From Freud to Foucault, Rousseau’s Emile has been recognized as a signal document in the construction of theories on childrearing. Less studied is the relationship between the Confessions and the Emile, and the light the former courageous work may shed on the motivations behind the formulations and insights of the latter. Rousseau’s descriptions of his childhood, penned later in life in the Confessions, reveal a mixture of feelings, painful and nostalgic, stemming from his treatment by the various adults in whose charge he was placed. By his own admission, one consequence of these experiences was to leave Rousseau keenly aware of the potential of adults, himself included, to cause harm to children. In his writings, Rousseau expresses his insightful sensitivity to many of the implications of domestic abuse we recognize today, such as recidivism and patterning.
My discussion will include an examination of Rousseau’s descriptions of his own childhood contained in the Confessions, and key passages in the Emile which reflect Rousseau’s ideas on childrearing. The Confessions reflect a time in Rousseau’s life when the progression of his paranoia and the objective marginalization of his life coalesce. In the first half of The Confessions, Rousseau presents the story of his boyhood where he describes himself as vulnerable and immature. In the second half of the Confessions, between books Seven and Nine, Rousseau describes the risk in acting upon his impulses should they grow too strong. The introspection and recognition Rousseau gained in the second half was based on internalized and repressed memories partially recounted in the first half of the work. In the last half of The Confessions there is a convergence of issues of insanity, depression, paranoia, genius and victimization.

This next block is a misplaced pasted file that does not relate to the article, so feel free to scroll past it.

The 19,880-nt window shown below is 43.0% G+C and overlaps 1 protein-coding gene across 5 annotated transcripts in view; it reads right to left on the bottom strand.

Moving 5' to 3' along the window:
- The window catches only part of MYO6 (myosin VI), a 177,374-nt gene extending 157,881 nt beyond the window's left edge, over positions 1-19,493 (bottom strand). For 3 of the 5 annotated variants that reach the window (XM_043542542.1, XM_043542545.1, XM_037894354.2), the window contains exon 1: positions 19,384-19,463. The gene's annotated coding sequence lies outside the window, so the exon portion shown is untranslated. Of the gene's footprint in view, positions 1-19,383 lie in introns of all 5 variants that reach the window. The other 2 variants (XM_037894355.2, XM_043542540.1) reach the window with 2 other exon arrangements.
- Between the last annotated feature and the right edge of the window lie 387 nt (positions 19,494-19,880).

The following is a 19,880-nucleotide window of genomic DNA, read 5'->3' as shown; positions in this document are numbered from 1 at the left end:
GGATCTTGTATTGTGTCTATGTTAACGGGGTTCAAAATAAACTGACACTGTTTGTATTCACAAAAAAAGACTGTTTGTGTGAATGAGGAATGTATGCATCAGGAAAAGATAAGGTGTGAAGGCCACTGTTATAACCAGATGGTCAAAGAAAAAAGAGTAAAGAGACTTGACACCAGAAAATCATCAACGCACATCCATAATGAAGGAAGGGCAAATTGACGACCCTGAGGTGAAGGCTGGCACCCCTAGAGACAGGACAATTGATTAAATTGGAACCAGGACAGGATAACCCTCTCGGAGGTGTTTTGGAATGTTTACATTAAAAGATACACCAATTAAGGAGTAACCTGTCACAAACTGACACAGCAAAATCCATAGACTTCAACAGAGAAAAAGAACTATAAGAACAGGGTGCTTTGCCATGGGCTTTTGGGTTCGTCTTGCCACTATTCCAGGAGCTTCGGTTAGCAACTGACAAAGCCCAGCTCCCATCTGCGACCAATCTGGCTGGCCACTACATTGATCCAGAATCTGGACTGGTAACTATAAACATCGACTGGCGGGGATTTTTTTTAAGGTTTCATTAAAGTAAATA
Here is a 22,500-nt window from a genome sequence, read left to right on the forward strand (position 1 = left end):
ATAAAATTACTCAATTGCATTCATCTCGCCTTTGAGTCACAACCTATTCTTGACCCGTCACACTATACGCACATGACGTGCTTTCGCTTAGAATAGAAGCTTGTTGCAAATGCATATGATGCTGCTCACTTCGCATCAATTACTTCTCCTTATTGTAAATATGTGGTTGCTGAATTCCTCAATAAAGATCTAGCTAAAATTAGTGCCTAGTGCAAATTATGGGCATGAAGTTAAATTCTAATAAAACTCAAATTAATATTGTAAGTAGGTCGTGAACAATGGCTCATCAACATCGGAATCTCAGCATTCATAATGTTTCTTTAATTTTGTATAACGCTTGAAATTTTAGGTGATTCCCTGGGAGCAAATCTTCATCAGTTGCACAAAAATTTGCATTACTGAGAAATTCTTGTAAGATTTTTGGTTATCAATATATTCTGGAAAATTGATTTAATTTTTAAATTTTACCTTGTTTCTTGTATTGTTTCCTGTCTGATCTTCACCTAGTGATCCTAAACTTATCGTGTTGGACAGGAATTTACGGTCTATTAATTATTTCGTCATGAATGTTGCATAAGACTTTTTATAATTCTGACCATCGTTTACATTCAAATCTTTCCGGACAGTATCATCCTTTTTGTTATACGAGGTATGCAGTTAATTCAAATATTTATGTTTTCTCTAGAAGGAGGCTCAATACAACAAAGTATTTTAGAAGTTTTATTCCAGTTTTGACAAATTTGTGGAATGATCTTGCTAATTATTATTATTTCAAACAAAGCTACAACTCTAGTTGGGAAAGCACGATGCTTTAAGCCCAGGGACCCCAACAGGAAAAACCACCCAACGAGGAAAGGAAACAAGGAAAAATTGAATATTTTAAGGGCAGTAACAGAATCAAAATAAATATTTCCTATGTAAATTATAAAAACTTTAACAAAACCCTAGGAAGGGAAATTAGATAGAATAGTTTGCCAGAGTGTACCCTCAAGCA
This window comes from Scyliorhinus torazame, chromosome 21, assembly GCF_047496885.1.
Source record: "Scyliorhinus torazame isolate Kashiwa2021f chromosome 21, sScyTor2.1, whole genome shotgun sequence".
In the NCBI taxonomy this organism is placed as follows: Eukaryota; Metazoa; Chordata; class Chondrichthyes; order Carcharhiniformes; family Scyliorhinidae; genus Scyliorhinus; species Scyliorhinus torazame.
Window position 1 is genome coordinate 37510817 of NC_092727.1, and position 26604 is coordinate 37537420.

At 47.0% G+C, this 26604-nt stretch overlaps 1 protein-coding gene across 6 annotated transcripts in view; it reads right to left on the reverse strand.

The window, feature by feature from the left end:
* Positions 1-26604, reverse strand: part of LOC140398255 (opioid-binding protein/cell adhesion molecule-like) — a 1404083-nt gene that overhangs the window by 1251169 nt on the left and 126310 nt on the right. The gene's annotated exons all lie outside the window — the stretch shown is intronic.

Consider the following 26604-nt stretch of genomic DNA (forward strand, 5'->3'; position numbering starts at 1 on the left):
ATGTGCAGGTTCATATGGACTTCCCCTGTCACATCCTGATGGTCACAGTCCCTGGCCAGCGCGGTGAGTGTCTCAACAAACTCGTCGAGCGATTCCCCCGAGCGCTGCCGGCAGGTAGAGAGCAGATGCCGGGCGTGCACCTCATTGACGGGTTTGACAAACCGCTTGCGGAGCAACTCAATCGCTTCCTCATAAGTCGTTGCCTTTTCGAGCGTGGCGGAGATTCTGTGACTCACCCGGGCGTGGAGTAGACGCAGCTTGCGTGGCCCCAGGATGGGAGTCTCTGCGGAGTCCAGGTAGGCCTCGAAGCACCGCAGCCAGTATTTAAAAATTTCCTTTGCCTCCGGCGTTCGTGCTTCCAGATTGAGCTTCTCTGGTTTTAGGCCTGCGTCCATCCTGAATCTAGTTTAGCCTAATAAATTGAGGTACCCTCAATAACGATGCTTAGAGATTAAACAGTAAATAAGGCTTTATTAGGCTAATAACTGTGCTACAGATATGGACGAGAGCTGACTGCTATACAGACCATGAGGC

Our appreciation of the genius of the Emile may be enhanced when read in light of Rousseau’s personal reflections on and revelations of his childhood. The Confessions offer ample testimony of the roots of Rousseau’s groundbreaking conceptual work on the construction of the modern family.
|Keywords:||Early Modern Literary Lessons on Domestic Violence|
Assistant Professor, Assistant Professor of French and Humanities, Suffolk University, USA
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